I think volunteering with JourneyCare can be especially valuable for people who are retired. Sitting in front of the TV is the worst thing; you need to stay mentally and physically active, and need a reason to get out of bed. This gives me purpose and I think my role shows that there are a lot of ways to give back without being directly involved in patient care. Whatever your expertise and whatever you are comfortable with, JourenyCare has a place for you.
Maria Jordan – Music volunteer
I typically perform music in the public spaces within the JourneyCare inpatient hospice CareCenters, whether on my ukulele, guitar, piano or by singing. When my mom was in another inpatient hospice unit several years ago over the course of six weeks, there was a musician who came once a week to play piano. I loved hearing her play during that difficult time, and she had no reason to be there, other than to care for us with her music. After my mom died I thought, “I could probably do that!” then went about researching hospice volunteer programs and found JourneyCare. I love providing the same comfort for families, and some moments really stand out. A patient family once asked me if I could play an ABBA song for them, since they had wanted to see the film “Mama Mia” with their loved one, but she declined too quickly. I came to the room and played “Dancing Queen,” and the patient – who had been minimally responsive for days – began moving her feet and smiling. The family told me that the song made all the difference for them. I loved that I could be there for a them when they needed something positive. Music helps us forget where we are for a moment.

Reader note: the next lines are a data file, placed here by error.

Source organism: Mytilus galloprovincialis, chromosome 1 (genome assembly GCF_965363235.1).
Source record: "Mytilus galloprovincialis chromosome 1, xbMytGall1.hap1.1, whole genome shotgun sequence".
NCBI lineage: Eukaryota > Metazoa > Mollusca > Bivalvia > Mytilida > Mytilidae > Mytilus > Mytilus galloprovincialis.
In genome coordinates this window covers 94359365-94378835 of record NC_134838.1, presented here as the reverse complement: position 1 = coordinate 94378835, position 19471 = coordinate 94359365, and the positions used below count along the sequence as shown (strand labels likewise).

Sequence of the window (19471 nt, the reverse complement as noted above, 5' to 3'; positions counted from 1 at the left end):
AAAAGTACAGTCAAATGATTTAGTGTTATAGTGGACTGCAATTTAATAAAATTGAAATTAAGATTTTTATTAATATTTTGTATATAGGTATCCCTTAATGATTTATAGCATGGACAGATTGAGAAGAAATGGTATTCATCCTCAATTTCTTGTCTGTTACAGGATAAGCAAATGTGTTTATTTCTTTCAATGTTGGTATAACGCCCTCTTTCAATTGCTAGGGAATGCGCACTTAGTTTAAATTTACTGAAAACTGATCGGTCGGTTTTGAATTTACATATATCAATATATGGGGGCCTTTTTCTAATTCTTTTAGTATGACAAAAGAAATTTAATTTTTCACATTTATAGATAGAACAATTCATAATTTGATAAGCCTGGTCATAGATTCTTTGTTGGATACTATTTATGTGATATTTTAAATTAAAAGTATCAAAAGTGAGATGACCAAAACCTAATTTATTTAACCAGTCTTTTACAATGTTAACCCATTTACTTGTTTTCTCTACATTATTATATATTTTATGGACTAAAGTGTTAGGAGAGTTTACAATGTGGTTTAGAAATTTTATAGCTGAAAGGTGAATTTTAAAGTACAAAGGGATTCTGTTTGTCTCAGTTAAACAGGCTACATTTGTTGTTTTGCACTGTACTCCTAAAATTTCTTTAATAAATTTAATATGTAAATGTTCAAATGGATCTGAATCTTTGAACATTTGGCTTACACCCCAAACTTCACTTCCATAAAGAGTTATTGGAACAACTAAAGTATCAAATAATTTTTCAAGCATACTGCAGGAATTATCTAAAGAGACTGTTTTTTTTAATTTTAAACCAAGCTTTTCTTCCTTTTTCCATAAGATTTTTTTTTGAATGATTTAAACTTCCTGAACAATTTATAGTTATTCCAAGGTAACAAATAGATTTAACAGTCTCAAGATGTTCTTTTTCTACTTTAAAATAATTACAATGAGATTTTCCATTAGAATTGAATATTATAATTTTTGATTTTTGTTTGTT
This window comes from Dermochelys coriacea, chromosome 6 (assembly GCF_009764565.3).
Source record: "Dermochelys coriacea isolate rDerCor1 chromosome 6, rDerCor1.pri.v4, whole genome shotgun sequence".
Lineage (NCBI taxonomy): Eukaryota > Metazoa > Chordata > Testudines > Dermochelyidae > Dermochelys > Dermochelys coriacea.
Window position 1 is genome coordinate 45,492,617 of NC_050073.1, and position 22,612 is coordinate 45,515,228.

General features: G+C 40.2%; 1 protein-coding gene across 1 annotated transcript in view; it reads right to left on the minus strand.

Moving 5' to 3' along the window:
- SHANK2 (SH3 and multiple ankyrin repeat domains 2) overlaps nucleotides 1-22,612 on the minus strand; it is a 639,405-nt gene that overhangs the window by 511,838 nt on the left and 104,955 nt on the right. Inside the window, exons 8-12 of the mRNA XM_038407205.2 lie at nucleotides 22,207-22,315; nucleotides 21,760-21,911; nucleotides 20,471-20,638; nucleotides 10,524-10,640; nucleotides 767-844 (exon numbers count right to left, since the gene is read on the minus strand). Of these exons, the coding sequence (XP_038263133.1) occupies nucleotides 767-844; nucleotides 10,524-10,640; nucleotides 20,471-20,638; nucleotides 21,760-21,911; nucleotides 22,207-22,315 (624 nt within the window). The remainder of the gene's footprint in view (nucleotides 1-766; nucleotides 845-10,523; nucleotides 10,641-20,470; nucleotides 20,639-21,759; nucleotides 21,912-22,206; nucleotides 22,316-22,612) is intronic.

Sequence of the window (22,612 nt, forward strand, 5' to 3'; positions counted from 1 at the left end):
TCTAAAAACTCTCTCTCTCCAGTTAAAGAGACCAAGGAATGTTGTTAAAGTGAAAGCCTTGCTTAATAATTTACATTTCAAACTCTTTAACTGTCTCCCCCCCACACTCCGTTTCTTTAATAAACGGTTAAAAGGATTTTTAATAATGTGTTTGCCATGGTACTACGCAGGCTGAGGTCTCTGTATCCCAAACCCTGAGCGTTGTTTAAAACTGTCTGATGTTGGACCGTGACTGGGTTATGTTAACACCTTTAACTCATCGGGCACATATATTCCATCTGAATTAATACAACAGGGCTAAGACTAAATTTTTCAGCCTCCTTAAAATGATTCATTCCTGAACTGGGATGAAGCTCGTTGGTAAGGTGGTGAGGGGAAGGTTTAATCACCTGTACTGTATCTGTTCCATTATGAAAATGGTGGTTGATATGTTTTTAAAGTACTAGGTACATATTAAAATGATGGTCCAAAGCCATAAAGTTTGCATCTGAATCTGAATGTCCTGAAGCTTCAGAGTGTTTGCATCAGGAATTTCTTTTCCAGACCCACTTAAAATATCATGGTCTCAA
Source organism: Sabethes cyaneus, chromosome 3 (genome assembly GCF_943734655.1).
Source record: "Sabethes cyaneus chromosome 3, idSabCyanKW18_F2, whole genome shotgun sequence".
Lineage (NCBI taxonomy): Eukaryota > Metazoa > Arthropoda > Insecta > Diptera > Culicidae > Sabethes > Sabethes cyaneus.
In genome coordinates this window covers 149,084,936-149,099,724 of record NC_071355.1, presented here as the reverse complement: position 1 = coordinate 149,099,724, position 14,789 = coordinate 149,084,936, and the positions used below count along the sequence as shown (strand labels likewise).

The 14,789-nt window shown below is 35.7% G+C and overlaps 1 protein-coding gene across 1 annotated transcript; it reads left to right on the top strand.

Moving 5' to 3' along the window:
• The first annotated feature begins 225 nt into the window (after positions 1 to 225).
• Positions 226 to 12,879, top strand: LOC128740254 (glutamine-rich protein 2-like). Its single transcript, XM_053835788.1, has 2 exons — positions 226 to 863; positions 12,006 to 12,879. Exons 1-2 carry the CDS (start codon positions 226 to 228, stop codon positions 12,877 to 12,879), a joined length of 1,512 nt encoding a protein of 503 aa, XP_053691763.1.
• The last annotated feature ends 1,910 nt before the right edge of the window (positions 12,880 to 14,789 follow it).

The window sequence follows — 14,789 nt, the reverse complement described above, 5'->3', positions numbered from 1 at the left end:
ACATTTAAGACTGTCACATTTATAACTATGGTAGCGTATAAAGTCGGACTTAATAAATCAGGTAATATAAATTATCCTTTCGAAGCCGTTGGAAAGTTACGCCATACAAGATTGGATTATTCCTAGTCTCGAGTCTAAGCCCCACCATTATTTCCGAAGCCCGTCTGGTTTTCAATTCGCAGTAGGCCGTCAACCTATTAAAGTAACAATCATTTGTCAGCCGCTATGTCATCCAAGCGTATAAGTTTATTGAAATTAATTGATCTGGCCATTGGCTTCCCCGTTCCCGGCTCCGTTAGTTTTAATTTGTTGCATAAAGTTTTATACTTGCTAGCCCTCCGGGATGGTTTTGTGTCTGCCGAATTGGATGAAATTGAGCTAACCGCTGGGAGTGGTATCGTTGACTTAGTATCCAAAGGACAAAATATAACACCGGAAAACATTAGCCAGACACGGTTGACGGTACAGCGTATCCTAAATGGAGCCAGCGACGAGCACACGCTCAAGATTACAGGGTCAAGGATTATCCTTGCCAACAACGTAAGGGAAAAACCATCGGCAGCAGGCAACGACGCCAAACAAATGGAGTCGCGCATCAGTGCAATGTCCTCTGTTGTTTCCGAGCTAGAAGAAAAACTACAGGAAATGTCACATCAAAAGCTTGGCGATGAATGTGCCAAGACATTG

Those who have lost a loved one may find that volunteering is actually helpful. There was a time after my mom died that the idea of volunteering seemed overwhelming – like it would stir up too many emotions. But I was surprised that I found solace in volunteering and it actually helped me heal more.